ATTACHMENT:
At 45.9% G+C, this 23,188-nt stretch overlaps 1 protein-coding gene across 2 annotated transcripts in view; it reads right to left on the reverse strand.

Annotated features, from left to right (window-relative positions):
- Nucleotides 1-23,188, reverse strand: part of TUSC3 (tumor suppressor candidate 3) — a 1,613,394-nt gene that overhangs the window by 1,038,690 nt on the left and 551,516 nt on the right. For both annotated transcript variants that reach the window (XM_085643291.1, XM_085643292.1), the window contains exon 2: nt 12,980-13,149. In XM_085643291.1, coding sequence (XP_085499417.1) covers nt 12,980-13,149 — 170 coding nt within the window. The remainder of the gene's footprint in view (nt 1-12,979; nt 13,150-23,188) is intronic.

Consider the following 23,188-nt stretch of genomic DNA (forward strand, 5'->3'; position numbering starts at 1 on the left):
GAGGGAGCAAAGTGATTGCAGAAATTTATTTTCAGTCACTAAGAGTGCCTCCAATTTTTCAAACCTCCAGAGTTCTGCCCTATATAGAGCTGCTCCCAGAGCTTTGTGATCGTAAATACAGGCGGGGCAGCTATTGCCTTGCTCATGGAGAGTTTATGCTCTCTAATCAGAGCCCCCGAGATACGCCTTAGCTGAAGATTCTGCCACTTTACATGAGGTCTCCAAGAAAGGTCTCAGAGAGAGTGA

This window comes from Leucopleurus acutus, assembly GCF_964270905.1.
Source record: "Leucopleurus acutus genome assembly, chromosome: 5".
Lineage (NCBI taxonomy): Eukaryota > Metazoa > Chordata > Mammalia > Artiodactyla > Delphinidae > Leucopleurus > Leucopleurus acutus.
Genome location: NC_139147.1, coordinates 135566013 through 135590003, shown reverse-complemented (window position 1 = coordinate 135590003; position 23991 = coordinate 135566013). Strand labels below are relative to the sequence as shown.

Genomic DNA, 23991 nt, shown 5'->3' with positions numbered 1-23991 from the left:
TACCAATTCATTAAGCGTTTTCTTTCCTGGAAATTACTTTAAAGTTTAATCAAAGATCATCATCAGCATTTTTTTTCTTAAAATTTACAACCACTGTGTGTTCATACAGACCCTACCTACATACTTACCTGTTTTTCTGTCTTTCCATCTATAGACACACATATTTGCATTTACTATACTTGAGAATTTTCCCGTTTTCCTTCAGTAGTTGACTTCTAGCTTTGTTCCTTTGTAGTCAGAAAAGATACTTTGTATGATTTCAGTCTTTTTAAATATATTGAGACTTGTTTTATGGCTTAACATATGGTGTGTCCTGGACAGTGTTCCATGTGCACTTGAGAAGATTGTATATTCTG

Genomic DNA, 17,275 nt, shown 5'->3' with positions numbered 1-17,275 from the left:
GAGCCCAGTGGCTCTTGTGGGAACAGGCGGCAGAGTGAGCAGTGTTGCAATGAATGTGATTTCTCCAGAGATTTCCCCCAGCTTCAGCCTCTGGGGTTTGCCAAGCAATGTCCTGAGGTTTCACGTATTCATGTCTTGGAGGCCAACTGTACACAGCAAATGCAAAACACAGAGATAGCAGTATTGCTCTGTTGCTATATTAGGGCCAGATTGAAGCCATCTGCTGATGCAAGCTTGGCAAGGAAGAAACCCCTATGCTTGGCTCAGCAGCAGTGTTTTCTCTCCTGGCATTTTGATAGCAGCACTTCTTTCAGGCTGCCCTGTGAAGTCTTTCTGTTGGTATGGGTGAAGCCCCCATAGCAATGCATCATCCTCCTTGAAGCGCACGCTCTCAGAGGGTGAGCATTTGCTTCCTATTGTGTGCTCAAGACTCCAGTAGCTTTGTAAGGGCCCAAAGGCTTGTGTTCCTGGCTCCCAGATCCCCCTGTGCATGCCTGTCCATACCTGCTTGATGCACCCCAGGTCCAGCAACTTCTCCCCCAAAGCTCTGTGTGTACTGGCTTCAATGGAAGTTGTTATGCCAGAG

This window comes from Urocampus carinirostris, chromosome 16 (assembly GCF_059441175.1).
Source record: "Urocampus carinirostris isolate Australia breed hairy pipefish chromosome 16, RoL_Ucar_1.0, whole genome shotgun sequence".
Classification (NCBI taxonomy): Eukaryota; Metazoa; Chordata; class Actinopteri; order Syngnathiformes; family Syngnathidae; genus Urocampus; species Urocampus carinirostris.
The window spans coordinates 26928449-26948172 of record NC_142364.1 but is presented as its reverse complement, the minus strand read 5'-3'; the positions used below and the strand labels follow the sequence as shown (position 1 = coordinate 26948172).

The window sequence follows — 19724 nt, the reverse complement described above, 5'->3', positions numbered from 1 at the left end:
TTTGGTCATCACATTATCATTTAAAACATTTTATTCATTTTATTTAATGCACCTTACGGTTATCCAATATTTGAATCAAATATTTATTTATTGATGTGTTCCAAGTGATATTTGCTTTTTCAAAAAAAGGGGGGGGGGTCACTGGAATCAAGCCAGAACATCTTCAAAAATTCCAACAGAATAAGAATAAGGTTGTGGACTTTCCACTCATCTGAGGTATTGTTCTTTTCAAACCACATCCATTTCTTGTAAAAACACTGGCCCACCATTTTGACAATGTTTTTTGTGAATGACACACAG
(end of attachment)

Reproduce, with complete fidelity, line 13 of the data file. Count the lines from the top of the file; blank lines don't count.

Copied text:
GAGCCCAGTGGCTCTTGTGGGAACAGGCGGCAGAGTGAGCAGTGTTGCAATGAATGTGATTTCTCCAGAGATTTCCCCCAGCTTCAGCCTCTGGGGTTTGCCAAGCAATGTCCTGAGGTTTCACGTATTCATGTCTTGGAGGCCAACTGTACACAGCAAATGCAAAACACAGAGATAGCAGTATTGCTCTGTTGCTATATTAGGGCCAGATTGAAGCCATCTGCTGATGCAAGCTTGGCAAGGAAGAAACCCCTATGCTTGGCTCAGCAGCAGTGTTTTCTCTCCTGGCATTTTGATAGCAGCACTTCTTTCAGGCTGCCCTGTGAAGTCTTTCTGTTGGTATGGGTGAAGCCCCCATAGCAATGCATCATCCTCCTTGAAGCGCACGCTCTCAGAGGGTGAGCATTTGCTTCCTATTGTGTGCTCAAGACTCCAGTAGCTTTGTAAGGGCCCAAAGGCTTGTGTTCCTGGCTCCCAGATCCCCCTGTGCATGCCTGTCCATACCTGCTTGATGCACCCCAGGTCCAGCAACTTCTCCCCCAAAGCTCTGTGTGTACTGGCTTCAATGGAAGTTGTTATGCCAGAG